“Hendrix” Chord Subs
Just as the name implies, a dominant #9 chord is a dominant 7 chord, with a #9 extension. Commonly known as the “Hendrix” chord, this is a very useful extension for any dominant 7. The interesting thing about this chord is that the #9 is also the same tone as a b3. The reason for it being called a #9 is that in a dominant chord, there is already a 3, and it’s major! Since you can’t theoretically have both a 3 and a b3 in a chord, that b3 must be called a #9 instead (this is called enharmonic spelling).
Looking at Ex. 5 you can see an E9 which is spelled as E–G#–D–F#. Notice the conspicuous lack of a 5. This is very common in many chords because the 5 adds nothing harmonically to the chord. In measure 2 the F# is moved up a half-step to create an E7#9 chord. In measure 3 you can see another extension added to the E7#9; it would be the #5 added by barring the fourth finger across the top two strings at the 8th fret. This is another very common extension and one that creates a new substitution when the root note is removed.
The spelling of the E7#9#5 is: E–G#–D–F##–B#. Why B#? Well because it is a #5 it must be called B#. B is the fifth of E and a #5, according to enharmonic spelling, means that it must be called a B#.
Compare the chord shape in measure 4 to the chord shape of the Gmaj7#11 from the previous example. That’s right, it’s the exact same chord shape! This means that by playing an E7#9#5 and removing the root note, you are left with a G#maj7#11…I told you extensions can lead to profound new substitutions!
Ex. 6 outlines a typical blues turnaround. The standard turnaround being E7–D7–A7–E7, this version begins by using an E7#9 in place of an E7. This upper note then descends chromatically to form an E9 on beat four and then to a D7#9. Next is a standard blues walk-up which takes you to the E bass note at the beginning of measure four. However, the ending of measure 4 introduces the G#maj7#11 which is the substitution for an E7#9#5.
Summary: Adding a #9 to a dominant 7 chord creates the common “Hendrix” tonality that allows players more freedom to solo. However, barring the fourth finger across the top two strings creates another extension, the #5. This chord, E7#9#5, when played without a root note is spelled as G#–D–F##–B#. This spelling creates a G#maj7#11.
Dominant 7b9 Chords
One of the most versatile dominant chords imaginable is the dominant 7b9 chord. Just as the name suggests, it is nearly identical to a dominant 9 chord except in this case, the 9 is flatted by one half-step, hence the name “dominant 7b9”.
Looking at Ex. 7 you can see a D9 chord in measure 1 spelled out from 5th string to 1st as: D–F#–C–E–A. In measure 2 is a D7b9 chord spelled out as: D–F#–C–Eb–A. There is only one note difference between these two, but that b9 makes a huge difference in the function of this chord.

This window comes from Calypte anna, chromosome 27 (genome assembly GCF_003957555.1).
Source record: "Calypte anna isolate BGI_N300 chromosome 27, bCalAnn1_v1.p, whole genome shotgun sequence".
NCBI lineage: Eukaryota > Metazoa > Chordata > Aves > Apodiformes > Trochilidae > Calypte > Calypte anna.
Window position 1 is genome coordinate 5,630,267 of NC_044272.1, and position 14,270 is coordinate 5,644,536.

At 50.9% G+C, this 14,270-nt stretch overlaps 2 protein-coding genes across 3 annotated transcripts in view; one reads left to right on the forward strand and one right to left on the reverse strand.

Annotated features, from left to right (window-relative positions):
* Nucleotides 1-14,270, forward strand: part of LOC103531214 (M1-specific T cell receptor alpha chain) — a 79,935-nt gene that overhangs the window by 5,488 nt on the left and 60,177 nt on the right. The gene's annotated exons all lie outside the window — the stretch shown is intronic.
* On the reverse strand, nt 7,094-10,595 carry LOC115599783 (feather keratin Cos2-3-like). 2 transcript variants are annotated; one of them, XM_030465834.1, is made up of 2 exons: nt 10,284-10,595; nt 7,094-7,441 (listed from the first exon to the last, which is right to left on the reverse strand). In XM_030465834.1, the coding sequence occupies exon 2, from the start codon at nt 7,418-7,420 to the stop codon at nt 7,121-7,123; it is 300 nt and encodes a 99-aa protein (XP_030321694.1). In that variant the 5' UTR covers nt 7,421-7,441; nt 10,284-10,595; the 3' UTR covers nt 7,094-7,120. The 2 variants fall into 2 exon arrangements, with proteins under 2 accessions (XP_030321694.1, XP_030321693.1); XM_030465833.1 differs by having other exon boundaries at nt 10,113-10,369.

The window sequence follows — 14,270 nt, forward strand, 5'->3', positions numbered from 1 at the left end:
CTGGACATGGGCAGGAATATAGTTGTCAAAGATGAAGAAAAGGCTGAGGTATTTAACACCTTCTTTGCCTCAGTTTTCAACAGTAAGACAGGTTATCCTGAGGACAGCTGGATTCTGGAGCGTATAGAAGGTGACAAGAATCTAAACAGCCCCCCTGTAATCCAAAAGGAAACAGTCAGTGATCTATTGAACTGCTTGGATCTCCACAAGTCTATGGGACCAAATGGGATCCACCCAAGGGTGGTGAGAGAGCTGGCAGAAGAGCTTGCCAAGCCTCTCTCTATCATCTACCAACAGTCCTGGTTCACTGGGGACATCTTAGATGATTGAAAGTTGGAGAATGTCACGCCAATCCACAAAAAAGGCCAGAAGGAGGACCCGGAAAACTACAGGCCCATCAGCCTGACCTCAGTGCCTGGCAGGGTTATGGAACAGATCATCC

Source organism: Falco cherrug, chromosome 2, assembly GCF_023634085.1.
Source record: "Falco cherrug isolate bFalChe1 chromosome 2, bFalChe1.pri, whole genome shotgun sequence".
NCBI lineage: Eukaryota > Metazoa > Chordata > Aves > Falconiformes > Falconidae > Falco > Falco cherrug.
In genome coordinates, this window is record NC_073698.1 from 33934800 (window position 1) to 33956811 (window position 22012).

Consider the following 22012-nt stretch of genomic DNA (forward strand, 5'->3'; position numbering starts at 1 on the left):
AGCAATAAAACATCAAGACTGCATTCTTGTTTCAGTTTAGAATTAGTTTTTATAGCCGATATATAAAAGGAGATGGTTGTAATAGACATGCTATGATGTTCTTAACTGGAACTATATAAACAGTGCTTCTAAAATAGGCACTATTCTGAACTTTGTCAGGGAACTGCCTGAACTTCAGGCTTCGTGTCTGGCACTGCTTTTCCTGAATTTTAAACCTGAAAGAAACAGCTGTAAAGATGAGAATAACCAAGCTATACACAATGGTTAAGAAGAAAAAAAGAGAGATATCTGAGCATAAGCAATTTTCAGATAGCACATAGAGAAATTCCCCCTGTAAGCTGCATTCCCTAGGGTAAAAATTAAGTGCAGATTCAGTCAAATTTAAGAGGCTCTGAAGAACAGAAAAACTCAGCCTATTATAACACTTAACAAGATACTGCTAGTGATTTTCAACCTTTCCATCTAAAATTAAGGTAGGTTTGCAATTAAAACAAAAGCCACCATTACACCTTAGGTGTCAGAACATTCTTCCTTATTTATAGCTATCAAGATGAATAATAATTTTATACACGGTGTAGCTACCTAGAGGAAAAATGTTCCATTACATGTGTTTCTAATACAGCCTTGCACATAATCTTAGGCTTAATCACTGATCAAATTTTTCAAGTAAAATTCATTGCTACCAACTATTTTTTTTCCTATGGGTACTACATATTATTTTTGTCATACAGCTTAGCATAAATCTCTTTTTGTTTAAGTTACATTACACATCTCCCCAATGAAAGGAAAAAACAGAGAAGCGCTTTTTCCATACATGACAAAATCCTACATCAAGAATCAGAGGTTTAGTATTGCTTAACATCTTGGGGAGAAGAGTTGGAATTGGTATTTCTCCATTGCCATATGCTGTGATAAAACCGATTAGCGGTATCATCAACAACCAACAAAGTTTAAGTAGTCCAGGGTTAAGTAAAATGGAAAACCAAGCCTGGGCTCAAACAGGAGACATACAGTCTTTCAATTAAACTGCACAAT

Moving on to measure 3, we remove the root note and end up with a F#dim7. Here is where things get really interesting. Diminished 7 chords are symmetrical, meaning they are comprised entirely of minor thirds. The notes of this F#dim7 chord are: F#–C–Eb–A. Now if you move this same chord shape up a minor third on the fretboard (three frets) you’ll get an Adim7 chord. The spelling for this chord is: A–Eb–F#–C. That’s right, it’s the exact same set of notes in another inversion. Move it up another minor third and you get Cdim7 and one more minor third will get you Ebdim7.
Essentially, all these diminished 7 chords can be considered a substitute for a D7b9 because they all share the same exact set of notes—minus the D root note. The implications of this are enormous because now the option to play diminished scales and chords can be easily superimposed on top of any dominant 7 chord.
A great way to conceptualize this while playing is to first become familiar with the chord shapes for diminished 7 chords so you can easily finger them in the midst of a song. Then simply look for any of the following four notes within a dominant 7 chord: 3–5–b7–b9 and build your diminished 7 chord on one of those tones. From there you are free to move that chord shape up and down in minor third intervals and you’ll retain that dominant 7b9 harmony the entire time.
Look at Ex. 8 and you’ll see a full 12-bar blues progression in A that uses the sub techniques we’ve covered so far. I’ll point out a few things to take note of. In measure 6 the F#dim7 is moved up a minor third to Adim7 and then to Cdim7. These two measures are utilizing the harmonic function of a D7b9 without the root note.
Going into measure 8, the diminished 7 substitution is once again present, but this time it’s used in place of the A7 chord normally found in this measure. In place of an A7 we are substituting a C#dim7 followed by a Bbdim7 and a Gdim7. Remember this diminished 7 chord substitution works on the 3–5–b7–b9 of any dominant chord. In this case, these three diminished 7 chord substitutions are built on the 3, b9, and b7 of A7b9.
The final measure introduces another of the substitutions we’ve discussed, the maj7#11. In this case the Dmaj7#11 is substituted for the E7 that normally occurs in this bar. This Dmaj7#11 functions as the upper structure of an E13 chord, without the root note.